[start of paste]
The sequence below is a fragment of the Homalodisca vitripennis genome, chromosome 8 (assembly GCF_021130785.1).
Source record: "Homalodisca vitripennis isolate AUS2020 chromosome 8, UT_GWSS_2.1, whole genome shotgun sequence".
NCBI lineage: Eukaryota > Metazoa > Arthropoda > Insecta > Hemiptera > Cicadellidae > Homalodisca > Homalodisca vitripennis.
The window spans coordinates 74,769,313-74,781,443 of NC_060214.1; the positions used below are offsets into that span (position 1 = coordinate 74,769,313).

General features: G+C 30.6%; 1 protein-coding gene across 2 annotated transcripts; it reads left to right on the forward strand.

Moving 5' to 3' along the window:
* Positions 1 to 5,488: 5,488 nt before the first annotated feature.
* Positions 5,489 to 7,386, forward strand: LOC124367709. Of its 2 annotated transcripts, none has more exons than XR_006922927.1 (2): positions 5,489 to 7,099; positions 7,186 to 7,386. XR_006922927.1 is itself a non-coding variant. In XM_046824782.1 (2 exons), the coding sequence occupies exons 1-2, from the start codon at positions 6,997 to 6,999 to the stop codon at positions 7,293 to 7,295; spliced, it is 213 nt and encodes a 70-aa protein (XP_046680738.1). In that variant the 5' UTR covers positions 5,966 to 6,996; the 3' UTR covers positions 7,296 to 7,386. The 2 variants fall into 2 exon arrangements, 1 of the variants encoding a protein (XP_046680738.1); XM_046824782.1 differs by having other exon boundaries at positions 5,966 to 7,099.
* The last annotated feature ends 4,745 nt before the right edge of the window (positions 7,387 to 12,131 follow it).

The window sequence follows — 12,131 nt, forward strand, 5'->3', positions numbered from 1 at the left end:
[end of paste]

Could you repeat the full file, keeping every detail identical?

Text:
The sequence below is a fragment of the Homalodisca vitripennis genome, chromosome 8 (assembly GCF_021130785.1).
Source record: "Homalodisca vitripennis isolate AUS2020 chromosome 8, UT_GWSS_2.1, whole genome shotgun sequence".
NCBI lineage: Eukaryota > Metazoa > Arthropoda > Insecta > Hemiptera > Cicadellidae > Homalodisca > Homalodisca vitripennis.
The window spans coordinates 74,769,313-74,781,443 of NC_060214.1; the positions used below are offsets into that span (position 1 = coordinate 74,769,313).

General features: G+C 30.6%; 1 protein-coding gene across 2 annotated transcripts; it reads left to right on the forward strand.

Moving 5' to 3' along the window:
* Positions 1 to 5,488: 5,488 nt before the first annotated feature.
* Positions 5,489 to 7,386, forward strand: LOC124367709. Of its 2 annotated transcripts, none has more exons than XR_006922927.1 (2): positions 5,489 to 7,099; positions 7,186 to 7,386. XR_006922927.1 is itself a non-coding variant. In XM_046824782.1 (2 exons), the coding sequence occupies exons 1-2, from the start codon at positions 6,997 to 6,999 to the stop codon at positions 7,293 to 7,295; spliced, it is 213 nt and encodes a 70-aa protein (XP_046680738.1). In that variant the 5' UTR covers positions 5,966 to 6,996; the 3' UTR covers positions 7,296 to 7,386. The 2 variants fall into 2 exon arrangements, 1 of the variants encoding a protein (XP_046680738.1); XM_046824782.1 differs by having other exon boundaries at positions 5,966 to 7,099.
* The last annotated feature ends 4,745 nt before the right edge of the window (positions 7,387 to 12,131 follow it).

The window sequence follows — 12,131 nt, forward strand, 5'->3', positions numbered from 1 at the left end: